EACH OF US REACTS DIFFERENTLY TO SMELL AND TASTE. IT IS DEEPLY PERSONAL. TASTE BUDS PERCEIVE:
TASTES AND SMELLS WORK TOGETHER AS WE EAT. HERBS ENHANCE THE FLAVOR OF FOOD.
Use twice as much fresh as dried herbs. Dried herbs are dehydrated and so more concentrated.
Good for a low salt, low fat diet to make foods taste better.
Use in stir fries, for meat rubs, in pasta salads. Use pesto mixed into pasta.
Use herb combinations such as basil, parsley and chives.
Use an herb chart to enhance cooking.
Use dill in potato salad.
Use lemon verbena in fruit salad.
Fry potatoes with marjoram.
Put peppery nasturtiums or other edible flowers in salads.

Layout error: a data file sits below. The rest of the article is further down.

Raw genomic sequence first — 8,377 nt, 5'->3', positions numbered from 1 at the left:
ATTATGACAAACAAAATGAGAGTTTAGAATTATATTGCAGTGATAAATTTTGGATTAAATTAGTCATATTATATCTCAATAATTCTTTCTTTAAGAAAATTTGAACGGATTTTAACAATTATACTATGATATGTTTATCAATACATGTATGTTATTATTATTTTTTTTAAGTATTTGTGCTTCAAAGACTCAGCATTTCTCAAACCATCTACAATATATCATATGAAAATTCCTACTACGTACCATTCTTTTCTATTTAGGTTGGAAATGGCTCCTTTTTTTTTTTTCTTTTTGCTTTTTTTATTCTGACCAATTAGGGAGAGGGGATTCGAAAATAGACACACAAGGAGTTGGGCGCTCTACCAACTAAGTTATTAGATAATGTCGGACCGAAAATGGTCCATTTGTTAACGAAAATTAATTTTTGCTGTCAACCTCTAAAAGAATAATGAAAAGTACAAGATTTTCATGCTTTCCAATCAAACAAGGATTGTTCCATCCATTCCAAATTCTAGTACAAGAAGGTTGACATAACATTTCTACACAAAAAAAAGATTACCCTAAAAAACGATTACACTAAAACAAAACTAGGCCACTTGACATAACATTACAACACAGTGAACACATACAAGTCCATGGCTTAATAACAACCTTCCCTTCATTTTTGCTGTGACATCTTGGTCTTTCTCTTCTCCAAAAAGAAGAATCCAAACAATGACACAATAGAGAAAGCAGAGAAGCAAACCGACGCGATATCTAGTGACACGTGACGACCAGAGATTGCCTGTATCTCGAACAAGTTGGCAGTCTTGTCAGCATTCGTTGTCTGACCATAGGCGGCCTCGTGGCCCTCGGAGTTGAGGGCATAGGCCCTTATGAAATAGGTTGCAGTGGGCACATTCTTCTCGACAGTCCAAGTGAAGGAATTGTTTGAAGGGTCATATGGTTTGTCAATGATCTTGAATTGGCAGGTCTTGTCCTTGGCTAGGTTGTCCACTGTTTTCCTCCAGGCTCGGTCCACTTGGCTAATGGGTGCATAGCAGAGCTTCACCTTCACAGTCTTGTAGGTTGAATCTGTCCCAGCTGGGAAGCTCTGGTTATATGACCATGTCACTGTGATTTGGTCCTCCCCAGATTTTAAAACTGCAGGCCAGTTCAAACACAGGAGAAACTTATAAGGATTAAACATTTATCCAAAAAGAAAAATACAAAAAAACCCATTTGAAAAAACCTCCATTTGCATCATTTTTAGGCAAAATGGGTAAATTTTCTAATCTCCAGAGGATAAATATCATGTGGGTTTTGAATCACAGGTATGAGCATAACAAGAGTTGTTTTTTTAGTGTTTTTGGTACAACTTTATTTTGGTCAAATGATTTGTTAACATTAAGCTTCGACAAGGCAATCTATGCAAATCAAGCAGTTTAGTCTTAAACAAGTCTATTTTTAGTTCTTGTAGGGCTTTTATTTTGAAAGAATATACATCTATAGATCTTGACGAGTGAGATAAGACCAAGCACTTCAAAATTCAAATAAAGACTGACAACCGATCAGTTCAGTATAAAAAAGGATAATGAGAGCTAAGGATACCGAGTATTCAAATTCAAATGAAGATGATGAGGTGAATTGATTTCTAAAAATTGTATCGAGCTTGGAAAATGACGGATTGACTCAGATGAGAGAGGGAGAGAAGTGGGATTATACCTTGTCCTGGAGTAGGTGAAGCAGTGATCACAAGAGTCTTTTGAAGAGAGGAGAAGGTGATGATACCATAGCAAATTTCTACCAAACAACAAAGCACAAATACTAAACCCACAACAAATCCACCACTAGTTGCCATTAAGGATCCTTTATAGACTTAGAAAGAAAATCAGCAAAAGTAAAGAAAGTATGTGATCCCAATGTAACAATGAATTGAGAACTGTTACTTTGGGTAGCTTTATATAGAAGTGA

Use sage in stuffing.
Tarragon goes great with chicken or fish.
30 to 50 varieties
Weak mint scent, forceful flavor. Sweet basil may have a bitter taste. Varieties may have scents of anise, mint, cinnamon or clove. Citrus basil is mild with the aroma of ornage blossoms.
Basil's essential oils, as many herbs, are contained in microscopic sacs. When brushed or chewed the sacs rupture releasing fragrance.
More than 25 species.
Aggressive and invasive, naturalized in damp areas throughout the US.
10 to 15 times as sweet as sugar. Banned in 1991 as unstable. Ban lifted in 1995.
COMPANION PLANTINGS (May repel insects, attract beneficial insect polinators. Also may interfere with growth).
Plant chives and basil near tomatoes.
Keep rue away from tomatoes.
Keep onion away from peas and beans.
Plant mustard near carrots.
Mint attracts bees.
Plants in the culinary garden include:
fennel, nasturtium, rosemary, oregano, chives, calendula, cilantro, tarragon, curly parsley, flat leaf parsley, thyme, lemon balm, pineapple sage, stevia, dill, lemon verbena, sweet basil, purple basil, pesto basil